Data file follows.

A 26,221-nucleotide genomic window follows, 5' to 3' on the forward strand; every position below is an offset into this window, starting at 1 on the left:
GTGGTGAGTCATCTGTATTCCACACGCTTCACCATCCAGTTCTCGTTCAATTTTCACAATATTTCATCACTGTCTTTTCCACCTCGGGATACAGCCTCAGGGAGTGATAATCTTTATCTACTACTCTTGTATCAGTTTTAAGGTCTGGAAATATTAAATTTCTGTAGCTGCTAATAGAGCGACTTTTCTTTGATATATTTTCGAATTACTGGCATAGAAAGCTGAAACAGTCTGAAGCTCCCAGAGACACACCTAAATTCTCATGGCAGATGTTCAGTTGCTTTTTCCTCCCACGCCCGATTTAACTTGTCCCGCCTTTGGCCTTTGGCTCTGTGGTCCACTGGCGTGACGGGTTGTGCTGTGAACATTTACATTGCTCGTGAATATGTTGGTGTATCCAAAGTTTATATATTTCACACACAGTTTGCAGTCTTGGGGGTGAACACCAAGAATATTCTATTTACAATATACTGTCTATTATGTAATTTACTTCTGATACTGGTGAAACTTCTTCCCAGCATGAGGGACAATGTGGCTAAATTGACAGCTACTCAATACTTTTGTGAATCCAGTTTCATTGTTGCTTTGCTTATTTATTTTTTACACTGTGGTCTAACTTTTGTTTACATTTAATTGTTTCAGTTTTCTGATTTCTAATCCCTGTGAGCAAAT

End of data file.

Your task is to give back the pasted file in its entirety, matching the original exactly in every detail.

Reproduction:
A 26,221-nucleotide genomic window follows, 5' to 3' on the forward strand; every position below is an offset into this window, starting at 1 on the left:
GTGGTGAGTCATCTGTATTCCACACGCTTCACCATCCAGTTCTCGTTCAATTTTCACAATATTTCATCACTGTCTTTTCCACCTCGGGATACAGCCTCAGGGAGTGATAATCTTTATCTACTACTCTTGTATCAGTTTTAAGGTCTGGAAATATTAAATTTCTGTAGCTGCTAATAGAGCGACTTTTCTTTGATATATTTTCGAATTACTGGCATAGAAAGCTGAAACAGTCTGAAGCTCCCAGAGACACACCTAAATTCTCATGGCAGATGTTCAGTTGCTTTTTCCTCCCACGCCCGATTTAACTTGTCCCGCCTTTGGCCTTTGGCTCTGTGGTCCACTGGCGTGACGGGTTGTGCTGTGAACATTTACATTGCTCGTGAATATGTTGGTGTATCCAAAGTTTATATATTTCACACACAGTTTGCAGTCTTGGGGGTGAACACCAAGAATATTCTATTTACAATATACTGTCTATTATGTAATTTACTTCTGATACTGGTGAAACTTCTTCCCAGCATGAGGGACAATGTGGCTAAATTGACAGCTACTCAATACTTTTGTGAATCCAGTTTCATTGTTGCTTTGCTTATTTATTTTTTACACTGTGGTCTAACTTTTGTTTACATTTAATTGTTTCAGTTTTCTGATTTCTAATCCCTGTGAGCAAAT